When English actor and director Gerald Charles Dickens travels to perform his one-man shows based on his famous great-great-grandfather's works, his tour stops in the United States tend to vary.

Nearly every year, though, the Mid-Continent Public Library is able to get him back to the metro area for a few performances, and Dickens expresses both in person and on his travel blog his affinity for the area. Obviously, the one performance Mid-Continent President/CEO Steve Potter remembers from years ago when Dickens gashed his head from leaping and accidentally hitting a piece of staging hasn't deterred him.

Tuesday marked the end of his stay here, as he performed his one-man rendition of “A Christmas Carol” to about 350 people at the Midwest Genealogy Center in Independence. Library officials estimated about 800 people had registered for the evening performance at John Knox Village in Lee's Summit.

“I've always enjoyed it here,” the 56-year-old Dickens said before his afternoon show, all dressed in costume and ready to go.

Ironically, Dickens didn't always enjoy his famous relative's works, saying he “hated it” when they studied Dickens works in school.

“I was probably slightly rebelling,” he says, smiling.

The light bulb for appreciating and acting out Dickens works came when he and his family saw a Royal Shakespeare Company performance of “Nicholas Nickleby.”

“That was the first show that made me go 'Wow,'” Dickens said. “Suddenly it all made sense.”

He developed his “Christmas Carol” show in 1993, based on his great-great grandfather's renditions that started in 1867, nearly a quarter century after he first published the novel. He first came to Kansas City soon after that, in the stead of his father, who had helped with the Kansas City Holiday Fair. With some days to fill after a similar appearance in Galveston, Texas, he started performing at Mid-Continent branches.

All these years later, performing “A Christmas Carol” or other Dickens works like “Nickleby” and “Tale of Two Cities” never gets stale, he said. Sometimes while preparing a tour he might re-examine a character in certain spots, but it develops all through a tour, he says, and rarely alters a performance consciously.

Everybody has their favorite movie version he said, and thus has a different expectation of sorts when they come see his performances, which invite some audience participation at certain spots.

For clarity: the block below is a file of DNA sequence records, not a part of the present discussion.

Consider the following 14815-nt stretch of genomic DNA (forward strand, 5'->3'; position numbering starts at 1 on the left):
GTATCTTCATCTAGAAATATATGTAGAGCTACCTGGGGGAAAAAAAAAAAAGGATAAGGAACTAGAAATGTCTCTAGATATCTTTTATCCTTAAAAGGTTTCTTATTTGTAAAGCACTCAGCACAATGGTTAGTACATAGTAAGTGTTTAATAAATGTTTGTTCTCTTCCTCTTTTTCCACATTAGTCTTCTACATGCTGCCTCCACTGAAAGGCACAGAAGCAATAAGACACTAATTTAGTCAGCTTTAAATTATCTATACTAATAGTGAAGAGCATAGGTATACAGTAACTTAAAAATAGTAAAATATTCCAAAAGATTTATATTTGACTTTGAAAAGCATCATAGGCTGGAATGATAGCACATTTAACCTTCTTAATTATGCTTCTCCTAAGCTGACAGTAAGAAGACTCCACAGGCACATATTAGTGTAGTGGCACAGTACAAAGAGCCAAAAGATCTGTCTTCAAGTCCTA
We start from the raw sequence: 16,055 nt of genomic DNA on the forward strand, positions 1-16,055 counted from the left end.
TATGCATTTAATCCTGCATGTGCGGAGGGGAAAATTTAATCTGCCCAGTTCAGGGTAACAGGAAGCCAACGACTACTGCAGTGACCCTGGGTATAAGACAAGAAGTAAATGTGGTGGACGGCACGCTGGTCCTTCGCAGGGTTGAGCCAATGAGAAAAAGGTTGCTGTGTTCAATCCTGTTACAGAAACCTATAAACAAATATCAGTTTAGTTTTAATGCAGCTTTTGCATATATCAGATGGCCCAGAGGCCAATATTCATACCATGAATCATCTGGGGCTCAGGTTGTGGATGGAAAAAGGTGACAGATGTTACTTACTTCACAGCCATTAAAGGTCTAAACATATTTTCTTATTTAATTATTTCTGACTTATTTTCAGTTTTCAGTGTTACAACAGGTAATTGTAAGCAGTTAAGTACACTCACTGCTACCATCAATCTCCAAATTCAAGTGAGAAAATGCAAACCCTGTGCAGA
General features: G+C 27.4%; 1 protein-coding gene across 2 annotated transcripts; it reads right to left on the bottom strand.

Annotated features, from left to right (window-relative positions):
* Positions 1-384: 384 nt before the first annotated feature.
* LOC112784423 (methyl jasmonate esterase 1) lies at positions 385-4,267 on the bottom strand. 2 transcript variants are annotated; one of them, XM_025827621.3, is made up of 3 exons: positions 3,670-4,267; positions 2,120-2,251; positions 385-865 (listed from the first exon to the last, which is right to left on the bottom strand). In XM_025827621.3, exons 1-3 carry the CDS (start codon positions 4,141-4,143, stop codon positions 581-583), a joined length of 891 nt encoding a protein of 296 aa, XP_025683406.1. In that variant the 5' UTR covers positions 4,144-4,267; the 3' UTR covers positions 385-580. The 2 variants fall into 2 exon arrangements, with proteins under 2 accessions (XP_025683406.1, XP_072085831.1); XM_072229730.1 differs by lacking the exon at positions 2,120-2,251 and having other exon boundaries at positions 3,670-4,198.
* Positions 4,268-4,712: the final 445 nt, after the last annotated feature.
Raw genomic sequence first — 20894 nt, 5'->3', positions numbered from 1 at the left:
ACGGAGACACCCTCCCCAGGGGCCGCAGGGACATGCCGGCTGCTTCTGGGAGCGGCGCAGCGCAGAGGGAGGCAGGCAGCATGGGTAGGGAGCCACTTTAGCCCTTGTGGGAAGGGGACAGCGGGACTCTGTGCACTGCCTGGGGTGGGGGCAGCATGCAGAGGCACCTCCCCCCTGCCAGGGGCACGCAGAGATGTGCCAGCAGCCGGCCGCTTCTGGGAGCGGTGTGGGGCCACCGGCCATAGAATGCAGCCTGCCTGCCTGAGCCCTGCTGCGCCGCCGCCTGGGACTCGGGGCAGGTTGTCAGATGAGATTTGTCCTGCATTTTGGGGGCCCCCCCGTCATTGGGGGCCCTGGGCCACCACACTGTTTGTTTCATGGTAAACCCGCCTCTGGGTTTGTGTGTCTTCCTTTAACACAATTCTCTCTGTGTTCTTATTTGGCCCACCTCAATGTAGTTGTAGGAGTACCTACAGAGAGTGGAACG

“Some like the humor; some like the more dramatic,” he said.

So what's Dickens' favorite movie version of the Christmas Carol story?

“Actually, the Muppets one I absolutely love; it's very wittingly done,” he said referring to the 1992 movie with Kermit the Frog and friends. “I like the George C. Scott as Scrooge (1984) and the 1950 version (with Alastair Sim). There isn't one I haven't enjoyed.

“The story is so perfect, you can't go wrong with it,” he said.

Of the 30 characters Dickens voices over the course of a 70-minute show, Ebenezer Scrooge is naturally his favorite.

“He's the only character that develops over the course of it,” he says, but as Fezziwig he gets to dance briefly, and “Dickens never wrote a bad character,” he adds with a smile.

In his show, Dickens deftly goes from one character to the next and back and forth, with appreciably different voice inflections, and whereas the author's renditions tended to be seated readings, the current actor will make use of the entire available stage.

“A Christmas Carol” was a popular hit after its 1843 release, though the author didn't make much money at first because he self-published much of it, as publishers balked at selling at the low price Dickens wanted, to make it more accessible.

“He wanted everyone to have it, as kind of a Christmas gift,” Dickens said. “It's never been out of print since.”

Dickens said his favorite novel by his relative is “Great Expectations,” which he also recently adapted for a one-man show, but the enduring appeal of “A Christmas Carol” is clear.

It's short and reads fast, he said, and it can feel modern even now.

“It's so familiar to us now,” Dickens said. “Imagine reading it for the first time in 1843 and not knowing what happens next.”